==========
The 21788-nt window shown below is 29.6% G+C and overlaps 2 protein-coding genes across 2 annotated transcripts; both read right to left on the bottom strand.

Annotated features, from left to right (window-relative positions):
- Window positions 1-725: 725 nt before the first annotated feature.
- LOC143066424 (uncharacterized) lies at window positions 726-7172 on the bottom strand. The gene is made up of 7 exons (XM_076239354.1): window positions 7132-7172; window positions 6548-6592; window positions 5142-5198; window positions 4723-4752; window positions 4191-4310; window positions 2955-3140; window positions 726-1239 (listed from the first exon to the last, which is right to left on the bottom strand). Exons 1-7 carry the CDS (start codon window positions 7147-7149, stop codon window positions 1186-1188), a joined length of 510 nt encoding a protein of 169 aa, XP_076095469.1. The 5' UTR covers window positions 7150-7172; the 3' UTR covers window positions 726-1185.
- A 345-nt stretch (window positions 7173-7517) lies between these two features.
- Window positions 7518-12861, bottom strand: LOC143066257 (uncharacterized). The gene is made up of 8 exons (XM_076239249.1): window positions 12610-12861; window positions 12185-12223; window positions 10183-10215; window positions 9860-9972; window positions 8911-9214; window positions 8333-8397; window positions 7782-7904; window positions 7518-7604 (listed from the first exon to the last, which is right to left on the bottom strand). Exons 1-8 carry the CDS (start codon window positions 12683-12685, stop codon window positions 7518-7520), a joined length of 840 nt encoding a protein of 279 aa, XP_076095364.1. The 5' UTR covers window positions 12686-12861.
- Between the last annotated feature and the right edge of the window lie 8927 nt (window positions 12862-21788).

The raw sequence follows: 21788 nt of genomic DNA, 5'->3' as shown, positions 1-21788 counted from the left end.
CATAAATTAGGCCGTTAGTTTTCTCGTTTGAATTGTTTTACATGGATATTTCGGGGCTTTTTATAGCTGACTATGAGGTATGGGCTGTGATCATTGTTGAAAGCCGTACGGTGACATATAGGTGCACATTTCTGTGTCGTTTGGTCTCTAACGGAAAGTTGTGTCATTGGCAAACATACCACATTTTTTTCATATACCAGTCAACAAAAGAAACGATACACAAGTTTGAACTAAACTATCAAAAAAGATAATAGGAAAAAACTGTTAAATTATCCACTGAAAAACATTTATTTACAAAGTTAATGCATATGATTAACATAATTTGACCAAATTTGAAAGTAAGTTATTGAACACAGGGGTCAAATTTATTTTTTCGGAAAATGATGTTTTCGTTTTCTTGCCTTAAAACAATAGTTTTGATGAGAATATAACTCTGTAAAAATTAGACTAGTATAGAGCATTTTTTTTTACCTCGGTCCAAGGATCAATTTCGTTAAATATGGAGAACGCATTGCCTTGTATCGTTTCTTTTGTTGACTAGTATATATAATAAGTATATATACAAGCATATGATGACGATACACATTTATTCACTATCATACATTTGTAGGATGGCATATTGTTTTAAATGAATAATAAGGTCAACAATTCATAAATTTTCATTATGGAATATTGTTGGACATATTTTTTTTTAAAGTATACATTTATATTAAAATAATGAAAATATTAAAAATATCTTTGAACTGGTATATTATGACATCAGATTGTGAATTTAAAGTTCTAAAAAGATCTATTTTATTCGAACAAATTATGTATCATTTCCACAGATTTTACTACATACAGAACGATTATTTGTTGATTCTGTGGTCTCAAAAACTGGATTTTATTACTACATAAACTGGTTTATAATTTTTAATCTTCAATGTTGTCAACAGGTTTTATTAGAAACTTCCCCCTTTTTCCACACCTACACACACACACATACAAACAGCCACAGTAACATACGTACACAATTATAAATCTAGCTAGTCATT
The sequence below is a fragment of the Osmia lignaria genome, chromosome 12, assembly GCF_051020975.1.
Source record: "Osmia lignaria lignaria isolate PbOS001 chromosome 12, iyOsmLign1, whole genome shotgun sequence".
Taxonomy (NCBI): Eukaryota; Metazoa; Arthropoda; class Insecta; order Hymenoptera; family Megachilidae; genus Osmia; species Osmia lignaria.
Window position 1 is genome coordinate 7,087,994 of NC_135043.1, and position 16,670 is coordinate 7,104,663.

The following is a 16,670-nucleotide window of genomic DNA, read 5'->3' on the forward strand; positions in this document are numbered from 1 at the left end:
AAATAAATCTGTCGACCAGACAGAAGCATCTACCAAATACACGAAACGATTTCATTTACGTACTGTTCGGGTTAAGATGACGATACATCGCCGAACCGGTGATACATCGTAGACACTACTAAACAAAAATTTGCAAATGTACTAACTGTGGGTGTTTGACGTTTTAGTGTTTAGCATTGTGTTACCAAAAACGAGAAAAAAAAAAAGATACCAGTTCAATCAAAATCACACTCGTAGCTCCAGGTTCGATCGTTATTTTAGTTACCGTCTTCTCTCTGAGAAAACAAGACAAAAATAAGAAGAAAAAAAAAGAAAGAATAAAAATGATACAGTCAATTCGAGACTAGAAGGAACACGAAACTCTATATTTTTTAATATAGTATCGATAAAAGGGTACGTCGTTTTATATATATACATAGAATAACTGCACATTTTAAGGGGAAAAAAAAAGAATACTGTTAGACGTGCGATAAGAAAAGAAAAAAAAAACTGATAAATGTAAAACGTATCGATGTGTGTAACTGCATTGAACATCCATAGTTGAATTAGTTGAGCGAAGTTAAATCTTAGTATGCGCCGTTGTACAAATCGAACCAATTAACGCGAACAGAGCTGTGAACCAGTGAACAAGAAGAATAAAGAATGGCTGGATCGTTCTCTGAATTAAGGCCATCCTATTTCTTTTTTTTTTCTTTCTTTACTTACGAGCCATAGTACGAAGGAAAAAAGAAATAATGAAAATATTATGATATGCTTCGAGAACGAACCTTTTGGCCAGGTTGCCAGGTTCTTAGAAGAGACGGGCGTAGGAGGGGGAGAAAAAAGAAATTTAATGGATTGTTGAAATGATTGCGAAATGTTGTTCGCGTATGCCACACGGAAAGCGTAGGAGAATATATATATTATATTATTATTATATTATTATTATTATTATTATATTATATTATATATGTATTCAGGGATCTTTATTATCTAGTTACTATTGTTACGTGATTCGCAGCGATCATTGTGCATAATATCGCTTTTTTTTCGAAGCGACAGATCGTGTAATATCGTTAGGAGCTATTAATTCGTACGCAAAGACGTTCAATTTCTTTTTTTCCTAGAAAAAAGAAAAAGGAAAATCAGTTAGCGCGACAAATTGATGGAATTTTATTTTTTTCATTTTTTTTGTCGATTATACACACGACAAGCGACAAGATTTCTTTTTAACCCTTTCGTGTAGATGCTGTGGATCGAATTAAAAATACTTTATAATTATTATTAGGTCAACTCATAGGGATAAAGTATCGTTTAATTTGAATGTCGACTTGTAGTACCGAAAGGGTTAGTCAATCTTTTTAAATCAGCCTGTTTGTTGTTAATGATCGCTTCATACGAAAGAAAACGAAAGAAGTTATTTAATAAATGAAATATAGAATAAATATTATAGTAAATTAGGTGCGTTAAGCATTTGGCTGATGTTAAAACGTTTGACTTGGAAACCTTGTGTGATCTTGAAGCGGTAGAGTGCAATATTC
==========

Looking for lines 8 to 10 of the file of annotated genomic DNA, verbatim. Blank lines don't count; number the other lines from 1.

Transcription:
The raw sequence follows: 21788 nt of genomic DNA, 5'->3' as shown, positions 1-21788 counted from the left end.
CATAAATTAGGCCGTTAGTTTTCTCGTTTGAATTGTTTTACATGGATATTTCGGGGCTTTTTATAGCTGACTATGAGGTATGGGCTGTGATCATTGTTGAAAGCCGTACGGTGACATATAGGTGCACATTTCTGTGTCGTTTGGTCTCTAACGGAAAGTTGTGTCATTGGCAAACATACCACATTTTTTTCATATACCAGTCAACAAAAGAAACGATACACAAGTTTGAACTAAACTATCAAAAAAGATAATAGGAAAAAACTGTTAAATTATCCACTGAAAAACATTTATTTACAAAGTTAATGCATATGATTAACATAATTTGACCAAATTTGAAAGTAAGTTATTGAACACAGGGGTCAAATTTATTTTTTCGGAAAATGATGTTTTCGTTTTCTTGCCTTAAAACAATAGTTTTGATGAGAATATAACTCTGTAAAAATTAGACTAGTATAGAGCATTTTTTTTTACCTCGGTCCAAGGATCAATTTCGTTAAATATGGAGAACGCATTGCCTTGTATCGTTTCTTTTGTTGACTAGTATATATAATAAGTATATATACAAGCATATGATGACGATACACATTTATTCACTATCATACATTTGTAGGATGGCATATTGTTTTAAATGAATAATAAGGTCAACAATTCATAAATTTTCATTATGGAATATTGTTGGACATATTTTTTTTTAAAGTATACATTTATATTAAAATAATGAAAATATTAAAAATATCTTTGAACTGGTATATTATGACATCAGATTGTGAATTTAAAGTTCTAAAAAGATCTATTTTATTCGAACAAATTATGTATCATTTCCACAGATTTTACTACATACAGAACGATTATTTGTTGATTCTGTGGTCTCAAAAACTGGATTTTATTACTACATAAACTGGTTTATAATTTTTAATCTTCAATGTTGTCAACAGGTTTTATTAGAAACTTCCCCCTTTTTCCACACCTACACACACACACATACAAACAGCCACAGTAACATACGTACACAATTATAAATCTAGCTAGTCATT
The sequence below is a fragment of the Osmia lignaria genome, chromosome 12, assembly GCF_051020975.1.